development.
• EXAMPLE
•AASHTO Procedure (USA)
•Road Note Procedure (UK)
EMPIRICAL PROCEDURES

These methods or models are generally used to


determine the required pavement thickness, the
number of load applications required to cause
failure, or the occurrence of distress due to
pavement material properties, sub-grade type,
climate, and traffic conditions.
EMPIRICAL PROCEDURES
One advantage in using empirical models is that
they tend to be simple and easy to use.
Unfortunately they are usually only accurate for
the exact conditions for which they have been
developed. They may be invalid outside of the
range of variables used in the development of the
method
AASHTO PROCEDURE

Empirical Procedure developed through statistical


analysis of the observed performance of AASHTO
Road Test Sections.

AASHTO Road Test was conducted from 1958 to 1960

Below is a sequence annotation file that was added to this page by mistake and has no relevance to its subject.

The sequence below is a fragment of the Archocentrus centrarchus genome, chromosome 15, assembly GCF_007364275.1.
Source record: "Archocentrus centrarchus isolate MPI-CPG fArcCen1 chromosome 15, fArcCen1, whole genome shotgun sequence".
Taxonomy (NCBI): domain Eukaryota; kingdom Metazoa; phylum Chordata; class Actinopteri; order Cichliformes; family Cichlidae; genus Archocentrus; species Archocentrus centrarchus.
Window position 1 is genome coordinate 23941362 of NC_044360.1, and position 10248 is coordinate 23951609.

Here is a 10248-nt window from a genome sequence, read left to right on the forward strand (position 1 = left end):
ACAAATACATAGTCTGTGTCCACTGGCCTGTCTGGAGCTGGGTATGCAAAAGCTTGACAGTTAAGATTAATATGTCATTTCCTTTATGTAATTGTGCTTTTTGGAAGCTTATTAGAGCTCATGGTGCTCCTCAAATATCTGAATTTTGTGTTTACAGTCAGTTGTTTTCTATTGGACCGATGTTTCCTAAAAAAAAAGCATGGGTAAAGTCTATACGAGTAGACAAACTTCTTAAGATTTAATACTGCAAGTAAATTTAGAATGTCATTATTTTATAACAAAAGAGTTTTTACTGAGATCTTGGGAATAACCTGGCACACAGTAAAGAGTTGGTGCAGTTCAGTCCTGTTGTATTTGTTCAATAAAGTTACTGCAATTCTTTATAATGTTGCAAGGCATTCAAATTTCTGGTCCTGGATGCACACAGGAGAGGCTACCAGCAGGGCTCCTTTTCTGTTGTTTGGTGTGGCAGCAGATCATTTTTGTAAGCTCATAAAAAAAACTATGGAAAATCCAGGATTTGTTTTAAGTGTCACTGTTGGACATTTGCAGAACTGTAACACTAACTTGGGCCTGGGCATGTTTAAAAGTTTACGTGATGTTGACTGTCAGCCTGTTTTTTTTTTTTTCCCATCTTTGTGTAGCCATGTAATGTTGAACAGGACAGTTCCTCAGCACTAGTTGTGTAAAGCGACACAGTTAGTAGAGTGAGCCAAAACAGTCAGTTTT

near Ottawa, Illinois, USA.

234 “Test Sections” (160 feet long), each


incorporating a different combination of
thicknesses of Asphalt Concrete, Base Course and
Subbase Course were constructed and trafficked to
investigate the effect of pavement layer thickness
on pavement performance.
North
Frontage Road Maintenance Building Proposed FA 1 Route 80
Utica Road

Loop 4 23
Loop 5
Loop 3 Loop 6
2 1
US
Army Barracks US
6 71
178 6
AASHO Adm’n Frontage Road
Ottawa
71 23
Utica

Pre-stressed /
Test Tangent Reinforced Concrete
Flexible
X X
X X
X X
X X
Rigid
Steel I-Beam Test Tangent

Typical Loop
AASHO ROAD TEST CONDITIONS
ENVIRONMENT
•Climate -4 to 24oC
•Average Annual Precipitation 34 Inches (864 mm)
•Average Frost Penetration Depth 28 Inches

Soil
•Classification A-6/A-7-6 (Silty-Clayey)
•Drainage Poorly Drained
•Strength 2-4 % CBR (Poor)